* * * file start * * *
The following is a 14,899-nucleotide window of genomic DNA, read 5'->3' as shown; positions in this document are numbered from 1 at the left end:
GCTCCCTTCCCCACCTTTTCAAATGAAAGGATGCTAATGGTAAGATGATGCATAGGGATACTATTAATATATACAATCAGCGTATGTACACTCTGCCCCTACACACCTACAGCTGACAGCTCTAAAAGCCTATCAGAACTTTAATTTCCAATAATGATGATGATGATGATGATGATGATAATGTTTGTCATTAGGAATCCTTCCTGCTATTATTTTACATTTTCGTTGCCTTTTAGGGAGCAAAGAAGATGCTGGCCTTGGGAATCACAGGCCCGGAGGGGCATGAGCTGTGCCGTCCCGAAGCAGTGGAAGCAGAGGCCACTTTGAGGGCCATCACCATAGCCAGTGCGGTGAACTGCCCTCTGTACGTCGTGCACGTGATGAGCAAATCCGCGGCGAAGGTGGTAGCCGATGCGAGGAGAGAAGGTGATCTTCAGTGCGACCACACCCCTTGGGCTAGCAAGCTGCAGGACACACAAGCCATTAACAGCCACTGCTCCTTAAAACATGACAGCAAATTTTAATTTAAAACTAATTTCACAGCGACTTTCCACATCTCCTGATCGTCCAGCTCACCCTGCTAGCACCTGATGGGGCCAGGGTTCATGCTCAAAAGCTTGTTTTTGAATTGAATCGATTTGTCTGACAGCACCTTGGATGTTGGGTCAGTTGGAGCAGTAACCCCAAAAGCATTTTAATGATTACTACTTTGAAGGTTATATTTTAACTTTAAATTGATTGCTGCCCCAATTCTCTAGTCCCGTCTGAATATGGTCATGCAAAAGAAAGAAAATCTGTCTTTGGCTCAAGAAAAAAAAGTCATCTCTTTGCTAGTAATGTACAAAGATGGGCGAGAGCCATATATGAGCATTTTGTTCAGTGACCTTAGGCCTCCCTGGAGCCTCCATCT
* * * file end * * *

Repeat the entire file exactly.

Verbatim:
The following is a 14,899-nucleotide window of genomic DNA, read 5'->3' as shown; positions in this document are numbered from 1 at the left end:
GCTCCCTTCCCCACCTTTTCAAATGAAAGGATGCTAATGGTAAGATGATGCATAGGGATACTATTAATATATACAATCAGCGTATGTACACTCTGCCCCTACACACCTACAGCTGACAGCTCTAAAAGCCTATCAGAACTTTAATTTCCAATAATGATGATGATGATGATGATGATGATAATGTTTGTCATTAGGAATCCTTCCTGCTATTATTTTACATTTTCGTTGCCTTTTAGGGAGCAAAGAAGATGCTGGCCTTGGGAATCACAGGCCCGGAGGGGCATGAGCTGTGCCGTCCCGAAGCAGTGGAAGCAGAGGCCACTTTGAGGGCCATCACCATAGCCAGTGCGGTGAACTGCCCTCTGTACGTCGTGCACGTGATGAGCAAATCCGCGGCGAAGGTGGTAGCCGATGCGAGGAGAGAAGGTGATCTTCAGTGCGACCACACCCCTTGGGCTAGCAAGCTGCAGGACACACAAGCCATTAACAGCCACTGCTCCTTAAAACATGACAGCAAATTTTAATTTAAAACTAATTTCACAGCGACTTTCCACATCTCCTGATCGTCCAGCTCACCCTGCTAGCACCTGATGGGGCCAGGGTTCATGCTCAAAAGCTTGTTTTTGAATTGAATCGATTTGTCTGACAGCACCTTGGATGTTGGGTCAGTTGGAGCAGTAACCCCAAAAGCATTTTAATGATTACTACTTTGAAGGTTATATTTTAACTTTAAATTGATTGCTGCCCCAATTCTCTAGTCCCGTCTGAATATGGTCATGCAAAAGAAAGAAAATCTGTCTTTGGCTCAAGAAAAAAAAGTCATCTCTTTGCTAGTAATGTACAAAGATGGGCGAGAGCCATATATGAGCATTTTGTTCAGTGACCTTAGGCCTCCCTGGAGCCTCCATCT